Third, Option ARMs are resetting
Already, about 40% on Option ARM mortgages written in 2006 and 2007 are delinquent. And the worry is that when the interest rates and payments recast to higher payments (as loan contracts call for), we’ll see even more delinquencies. Heck, these people could see borrowers are forecast to see payments that are 50% to 80% higher than what they’re struggling with now.
Worse, already a record 13% of U.S. homeowners with a mortgage are either later on their payments or in foreclosure, as the current recession (not over yet) raises the numbers of those unemployed, according to the Mortgage Bankers Association.
But what’s scary about this news is that it’s just not the adjustable rate or subprime mortgages… but prime fixed rate mortgages, too. We’re talking about more than 30%, as compared to last year’s 20%.
The biggest problems are still in the bubble states of Arizona, California, and Nevada (which all account for about 44% of all new U.S. foreclosures). Florida leads the country with 12% foreclosure, which clearly leads many to believe “we have not seen a bottom in Florida.”
Fourth, jobless claims are on the rise
New jobless claims last week soared to 576,000 – a worse than expected number. We need to see fewer than 500,000 new jobless claims per week for a few weeks before an unemployment bottom can be called… and that’s not likely any time soon.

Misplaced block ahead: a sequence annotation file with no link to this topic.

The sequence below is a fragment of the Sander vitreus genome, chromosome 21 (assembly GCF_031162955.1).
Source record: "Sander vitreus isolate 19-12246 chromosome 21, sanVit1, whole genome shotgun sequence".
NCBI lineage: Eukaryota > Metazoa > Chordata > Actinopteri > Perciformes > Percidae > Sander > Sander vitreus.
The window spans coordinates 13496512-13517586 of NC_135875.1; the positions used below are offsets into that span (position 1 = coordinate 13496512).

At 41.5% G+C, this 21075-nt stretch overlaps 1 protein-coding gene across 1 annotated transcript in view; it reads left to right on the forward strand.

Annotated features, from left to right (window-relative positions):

And as we said last week:
Consumers are not spending. No one is lending. Commercial real estate is deteriorating faster. We’re not dealing with the cancerous growth in the banking system. Obama is busy rewarding the fools that got us here. We’re replacing private debt with public debt. Mortgages and credit cards are seeing high default rates. More than 33 million Americans are collecting food stamps, and surprise, surprise, the jobs number was much worse than what was reported.
There are no jobs. Hundreds of thousands of people left off the “real” jobs number frustratingly gave up looking for work. There are no home sales, no mortgages, no expansion, no credit, and a drunken Congress on a spending spree… and you want to tell me this is a recovery?
Foreclosures are still rising… and will continue to rise. Jobless claims “unexpectedly” rose to 558,000, as reported today. Oh, and as for the “real” jobs number, ask the 300,000 people that were left off the count because they gave up looking for work in this environment.
This is the cold hard reality. And investors are buying this market on news of a recovery.